Each experience of loss can reveal valuable life lessons, leaving us more knowledgeable about our ability to navigate adversity and the unknown. When a loved one dies, looking back at how we got through past loss experiences can be helpful in providing a starting point for how we might find acceptance of what has now happened, adapt to our new reality and eventually move forward in our grief.
As a starting point consider what people, activities, practices, rituals and routines, and resources were helpful in navigating past losses.
2. What are your gifts, talents and passions and how might they be applied to process and heal your grief?
My client Elizabeth is an example of how one’s talents, gifts and passions can be used to heal after loss. Another example can be found in my client Mary’s collage-making.
Mary had always found it soothing to cut pictures out of magazines of “things that appealed to my eyes” and paste the pictures into notebooks. After her husband died suddenly, Mary found herself drawn to collage-making “every night, like a magnet”; for eight months she pasted pictures on a wall in her basement recreation room until one day she stepped back, realized she had expressed “everything I wanted to say to myself about my grief”, and “felt done for now.”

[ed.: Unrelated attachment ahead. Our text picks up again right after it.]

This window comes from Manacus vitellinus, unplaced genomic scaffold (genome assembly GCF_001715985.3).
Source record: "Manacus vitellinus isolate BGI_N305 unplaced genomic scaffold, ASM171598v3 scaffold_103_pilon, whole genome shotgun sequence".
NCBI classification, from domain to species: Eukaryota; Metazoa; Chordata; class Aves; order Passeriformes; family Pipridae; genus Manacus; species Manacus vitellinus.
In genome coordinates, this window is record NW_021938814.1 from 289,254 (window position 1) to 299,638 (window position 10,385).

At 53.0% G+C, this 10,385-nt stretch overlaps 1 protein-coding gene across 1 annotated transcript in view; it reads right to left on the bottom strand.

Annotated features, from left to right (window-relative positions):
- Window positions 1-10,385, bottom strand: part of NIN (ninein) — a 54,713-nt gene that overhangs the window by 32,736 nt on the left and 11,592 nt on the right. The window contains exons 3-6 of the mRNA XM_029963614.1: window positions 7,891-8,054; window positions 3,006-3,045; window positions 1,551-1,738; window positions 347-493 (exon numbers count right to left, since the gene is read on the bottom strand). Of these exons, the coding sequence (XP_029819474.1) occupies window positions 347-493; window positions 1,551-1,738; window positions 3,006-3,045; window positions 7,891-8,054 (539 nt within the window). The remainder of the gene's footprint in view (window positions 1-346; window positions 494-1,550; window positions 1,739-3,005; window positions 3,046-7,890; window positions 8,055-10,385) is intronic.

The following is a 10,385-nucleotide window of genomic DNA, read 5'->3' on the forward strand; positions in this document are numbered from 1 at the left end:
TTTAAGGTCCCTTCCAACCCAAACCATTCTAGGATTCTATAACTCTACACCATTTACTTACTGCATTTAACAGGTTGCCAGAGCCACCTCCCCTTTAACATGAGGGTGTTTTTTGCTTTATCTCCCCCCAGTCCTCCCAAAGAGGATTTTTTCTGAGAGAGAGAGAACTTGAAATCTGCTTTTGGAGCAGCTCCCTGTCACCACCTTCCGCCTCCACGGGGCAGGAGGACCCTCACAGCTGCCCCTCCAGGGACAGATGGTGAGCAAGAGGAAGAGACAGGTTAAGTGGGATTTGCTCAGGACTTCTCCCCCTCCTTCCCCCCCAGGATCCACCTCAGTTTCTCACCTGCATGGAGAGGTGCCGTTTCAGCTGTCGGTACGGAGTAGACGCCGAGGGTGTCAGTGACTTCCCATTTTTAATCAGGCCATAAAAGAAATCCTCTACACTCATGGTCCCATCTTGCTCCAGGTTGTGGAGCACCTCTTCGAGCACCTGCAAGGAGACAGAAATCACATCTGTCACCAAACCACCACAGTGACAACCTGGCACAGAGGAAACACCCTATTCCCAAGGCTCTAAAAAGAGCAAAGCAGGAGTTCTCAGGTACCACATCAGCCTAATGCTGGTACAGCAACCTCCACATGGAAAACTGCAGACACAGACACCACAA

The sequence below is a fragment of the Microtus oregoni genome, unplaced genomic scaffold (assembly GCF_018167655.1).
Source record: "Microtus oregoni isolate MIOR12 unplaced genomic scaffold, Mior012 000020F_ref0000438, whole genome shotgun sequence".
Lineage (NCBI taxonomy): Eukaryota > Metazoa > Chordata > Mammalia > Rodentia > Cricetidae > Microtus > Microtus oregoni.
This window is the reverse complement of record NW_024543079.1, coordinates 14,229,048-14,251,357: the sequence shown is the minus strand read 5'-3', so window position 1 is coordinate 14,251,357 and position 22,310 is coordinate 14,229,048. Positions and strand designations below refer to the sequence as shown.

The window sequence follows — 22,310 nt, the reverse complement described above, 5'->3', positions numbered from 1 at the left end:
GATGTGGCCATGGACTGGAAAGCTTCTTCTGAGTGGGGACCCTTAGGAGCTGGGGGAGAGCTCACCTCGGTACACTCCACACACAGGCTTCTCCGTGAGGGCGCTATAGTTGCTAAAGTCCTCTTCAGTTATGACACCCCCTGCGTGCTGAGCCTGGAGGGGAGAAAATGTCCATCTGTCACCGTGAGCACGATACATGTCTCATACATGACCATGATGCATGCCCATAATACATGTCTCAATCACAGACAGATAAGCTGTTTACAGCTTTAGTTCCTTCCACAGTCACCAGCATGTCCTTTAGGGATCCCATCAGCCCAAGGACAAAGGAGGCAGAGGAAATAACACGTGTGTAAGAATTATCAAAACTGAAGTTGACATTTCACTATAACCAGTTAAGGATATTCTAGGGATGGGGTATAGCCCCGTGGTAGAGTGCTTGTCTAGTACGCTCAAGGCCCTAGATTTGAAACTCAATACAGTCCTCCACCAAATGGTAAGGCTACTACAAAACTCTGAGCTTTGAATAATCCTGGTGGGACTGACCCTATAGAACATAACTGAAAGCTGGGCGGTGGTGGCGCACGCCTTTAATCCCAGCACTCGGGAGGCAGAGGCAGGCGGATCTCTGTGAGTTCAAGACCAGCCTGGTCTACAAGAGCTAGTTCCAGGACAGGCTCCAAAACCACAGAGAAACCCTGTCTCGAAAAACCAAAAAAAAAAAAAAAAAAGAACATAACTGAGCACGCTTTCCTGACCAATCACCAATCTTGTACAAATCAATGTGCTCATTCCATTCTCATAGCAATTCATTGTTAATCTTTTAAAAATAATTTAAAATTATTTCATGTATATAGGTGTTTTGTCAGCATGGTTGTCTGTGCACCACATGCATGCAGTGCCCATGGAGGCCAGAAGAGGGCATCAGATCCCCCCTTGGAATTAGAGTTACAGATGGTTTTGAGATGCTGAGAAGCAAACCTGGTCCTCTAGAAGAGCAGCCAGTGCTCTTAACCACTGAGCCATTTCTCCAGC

During times of grief, engaging our passions, gifts and talents can provide a sense of purpose and movement, as well as stability and focus. As a starting point, consider engaging talents, passions and gifts that provide the greatest inner comfort so as to help soften some of the stress of the grieving process.
3. What are your qualities of soul, and how can they be engaged to process and heal your grief?
Qualities of soul are attitudes, emotions, and acquired knowledge that express our best self as individuals. When expressed, these qualities give us a positive felt sense of connection to who we feel we truly are, others, the world around us, and the God of our understanding. Taking note of our qualities of soul during times of grief and then consciously engaging those qualities can help to lessen the sense we often have that our best self was lost (if only temporarily) when we lost our loved one.